RAF

End Of An Era For RAF Search And Rescue

Britain no longer has rescue cover from the Royal Air Force. More than 74 years of history has come to an end with the closure of the last...

Britain no longer has rescue cover from the Royal Air Force.
 
More than 74 years of history has come to an end with the closure of the last RAF Search and Rescue (SAR) base in the UK.
 
RMB Chivenor in Devon was the last of six RAF Search and Rescue Stations to close.
 
The Chivenor duty search and rescue crew was formally relieved from its standby commitment by the United Kingdom Aeronautical Rescue Coordination Centre last week.
 
 
 
The telephone call authorising the RAF to finally stand-down from SAR operations came moments after both of Chivenor’s Sea King helicopters touched down, having been received by Wing Commander ‘Sparky’ Dunlop, Officer Commanding 22 Squadron.
 
 
Immediately after receiving the call, Wing Commander Dunlop walked a few paces from his office to pass on the news to his staff, taking the opportunity to thank them for their immense contribution and life-saving achievements. 
 
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Official RAF SAR statistic record-keeping only began in 1983, but since then, these six RAF units have completed 34,025 callouts and rescued 26,853 persons in distress.
 
These figures do not include rescue sorties and persons assisted by some of the other RAF SAR helicopter bases which have closed or been relocated over this period.
 
 
Similarly, they do not reflect the numbers assisted between the early 1950s when helicopters came into use as a rescue platform by the RAF and 1982, but a significant, further number of people were rescued and sorties flown over this period.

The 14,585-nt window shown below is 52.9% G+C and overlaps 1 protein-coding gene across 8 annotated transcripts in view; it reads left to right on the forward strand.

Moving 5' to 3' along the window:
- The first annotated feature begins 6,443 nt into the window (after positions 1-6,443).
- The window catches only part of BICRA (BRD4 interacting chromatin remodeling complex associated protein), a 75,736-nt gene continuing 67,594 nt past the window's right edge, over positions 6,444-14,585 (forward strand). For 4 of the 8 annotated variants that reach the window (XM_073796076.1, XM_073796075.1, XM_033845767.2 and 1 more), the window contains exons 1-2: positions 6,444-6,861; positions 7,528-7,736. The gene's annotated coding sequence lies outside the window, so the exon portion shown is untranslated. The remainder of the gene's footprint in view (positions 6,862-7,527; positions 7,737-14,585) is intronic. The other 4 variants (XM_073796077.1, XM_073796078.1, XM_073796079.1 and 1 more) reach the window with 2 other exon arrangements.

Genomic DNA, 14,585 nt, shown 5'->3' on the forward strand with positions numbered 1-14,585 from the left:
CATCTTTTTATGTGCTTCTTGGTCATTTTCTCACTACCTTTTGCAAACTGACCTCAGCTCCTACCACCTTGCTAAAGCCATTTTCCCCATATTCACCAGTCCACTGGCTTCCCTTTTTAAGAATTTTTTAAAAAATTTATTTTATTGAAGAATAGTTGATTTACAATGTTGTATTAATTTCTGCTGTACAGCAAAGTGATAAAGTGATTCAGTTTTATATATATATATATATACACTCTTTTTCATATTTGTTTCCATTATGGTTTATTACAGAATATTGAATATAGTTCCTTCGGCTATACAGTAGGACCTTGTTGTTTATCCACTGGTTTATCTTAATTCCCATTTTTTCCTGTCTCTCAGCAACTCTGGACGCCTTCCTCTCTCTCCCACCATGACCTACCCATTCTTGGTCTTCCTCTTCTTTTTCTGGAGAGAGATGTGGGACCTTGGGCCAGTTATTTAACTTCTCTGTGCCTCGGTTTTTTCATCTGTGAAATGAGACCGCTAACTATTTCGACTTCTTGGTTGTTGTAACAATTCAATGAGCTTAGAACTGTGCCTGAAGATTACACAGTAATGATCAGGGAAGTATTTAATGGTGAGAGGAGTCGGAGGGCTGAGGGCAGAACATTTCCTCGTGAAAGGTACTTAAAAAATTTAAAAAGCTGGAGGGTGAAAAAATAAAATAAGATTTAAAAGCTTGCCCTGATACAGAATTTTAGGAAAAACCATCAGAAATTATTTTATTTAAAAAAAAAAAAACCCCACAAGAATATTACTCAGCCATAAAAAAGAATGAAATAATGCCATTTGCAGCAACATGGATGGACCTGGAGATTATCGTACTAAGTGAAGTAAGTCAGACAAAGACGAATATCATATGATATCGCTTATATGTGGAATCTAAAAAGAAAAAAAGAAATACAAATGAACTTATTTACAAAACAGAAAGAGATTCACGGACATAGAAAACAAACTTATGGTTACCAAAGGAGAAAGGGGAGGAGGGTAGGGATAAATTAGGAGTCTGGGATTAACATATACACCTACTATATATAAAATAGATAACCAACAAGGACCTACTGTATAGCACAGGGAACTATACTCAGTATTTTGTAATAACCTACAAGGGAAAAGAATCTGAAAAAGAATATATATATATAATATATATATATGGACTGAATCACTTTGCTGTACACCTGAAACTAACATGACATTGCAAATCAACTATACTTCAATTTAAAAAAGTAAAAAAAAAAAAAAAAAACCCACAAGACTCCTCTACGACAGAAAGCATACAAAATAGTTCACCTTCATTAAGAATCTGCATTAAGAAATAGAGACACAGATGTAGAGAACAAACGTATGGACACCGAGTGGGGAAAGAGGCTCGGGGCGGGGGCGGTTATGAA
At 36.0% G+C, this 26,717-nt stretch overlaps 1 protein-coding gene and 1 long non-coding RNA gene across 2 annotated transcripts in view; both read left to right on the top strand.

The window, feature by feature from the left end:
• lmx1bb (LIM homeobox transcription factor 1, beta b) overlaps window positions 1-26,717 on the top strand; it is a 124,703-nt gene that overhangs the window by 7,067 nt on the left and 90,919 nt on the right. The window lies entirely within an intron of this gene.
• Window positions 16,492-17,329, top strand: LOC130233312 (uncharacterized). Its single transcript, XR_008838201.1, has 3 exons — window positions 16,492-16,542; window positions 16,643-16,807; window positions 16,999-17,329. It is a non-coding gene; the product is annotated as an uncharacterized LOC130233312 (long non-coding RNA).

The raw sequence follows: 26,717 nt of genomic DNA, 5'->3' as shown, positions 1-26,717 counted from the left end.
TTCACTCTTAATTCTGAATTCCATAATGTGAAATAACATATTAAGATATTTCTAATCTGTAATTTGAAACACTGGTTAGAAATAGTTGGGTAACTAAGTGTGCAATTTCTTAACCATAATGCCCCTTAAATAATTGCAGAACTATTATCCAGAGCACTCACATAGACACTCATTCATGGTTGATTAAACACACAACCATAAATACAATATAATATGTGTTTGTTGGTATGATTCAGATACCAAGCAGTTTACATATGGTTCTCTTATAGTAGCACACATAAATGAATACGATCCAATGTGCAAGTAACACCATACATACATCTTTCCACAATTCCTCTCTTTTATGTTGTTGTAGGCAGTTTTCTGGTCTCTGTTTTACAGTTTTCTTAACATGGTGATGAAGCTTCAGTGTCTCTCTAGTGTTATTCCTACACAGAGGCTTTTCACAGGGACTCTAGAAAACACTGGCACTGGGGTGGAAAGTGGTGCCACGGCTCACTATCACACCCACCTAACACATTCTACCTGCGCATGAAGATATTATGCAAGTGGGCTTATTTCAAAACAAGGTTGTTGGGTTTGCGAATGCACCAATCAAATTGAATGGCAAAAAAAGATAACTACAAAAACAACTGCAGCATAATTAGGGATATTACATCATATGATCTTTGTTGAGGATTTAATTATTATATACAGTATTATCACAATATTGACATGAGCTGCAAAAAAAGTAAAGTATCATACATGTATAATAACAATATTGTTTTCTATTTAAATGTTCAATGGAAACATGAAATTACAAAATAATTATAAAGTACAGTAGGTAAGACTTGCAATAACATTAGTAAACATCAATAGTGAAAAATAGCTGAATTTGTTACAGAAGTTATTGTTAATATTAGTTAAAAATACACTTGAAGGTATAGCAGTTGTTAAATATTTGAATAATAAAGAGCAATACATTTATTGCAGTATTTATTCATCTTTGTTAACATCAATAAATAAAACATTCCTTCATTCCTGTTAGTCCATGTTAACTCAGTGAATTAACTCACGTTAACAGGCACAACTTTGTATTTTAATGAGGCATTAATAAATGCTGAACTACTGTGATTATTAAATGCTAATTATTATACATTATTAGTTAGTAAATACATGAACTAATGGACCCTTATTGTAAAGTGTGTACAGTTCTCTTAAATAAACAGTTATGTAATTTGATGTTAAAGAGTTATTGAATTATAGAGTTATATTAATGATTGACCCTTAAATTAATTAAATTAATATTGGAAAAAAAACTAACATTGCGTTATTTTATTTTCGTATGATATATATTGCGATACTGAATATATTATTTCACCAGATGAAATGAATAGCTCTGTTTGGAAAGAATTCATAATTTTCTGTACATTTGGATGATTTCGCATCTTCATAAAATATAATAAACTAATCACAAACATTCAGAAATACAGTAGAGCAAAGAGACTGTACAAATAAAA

Speaking after Chivenor’s SAR crews had been stood-down, Group Captain Steve Bentley, RAF Search and Rescue Force Commander for the UK said:
 
“It is with enormous pride that we can reflect on the RAF’s life-saving achievements since rescue operations began in 1941.
 
"Thousands of lives have been saved and individuals reunited with their loved ones through rescue missions often flown in the most difficult and extreme conditions."
 
"This continuous operational standby commitment has been delivered day-on-day across eight decades through the dedication, selfless commitment and the determined pursuit of the highest professional standards of our aircrew, engineers and support staff.
 
"Today’s crews reflect the ethos of the service first established by their fore-bearers in the RAF Directorate of Air/Sea Rescue. They can take great pride in the contribution they have made in the service of the nation.”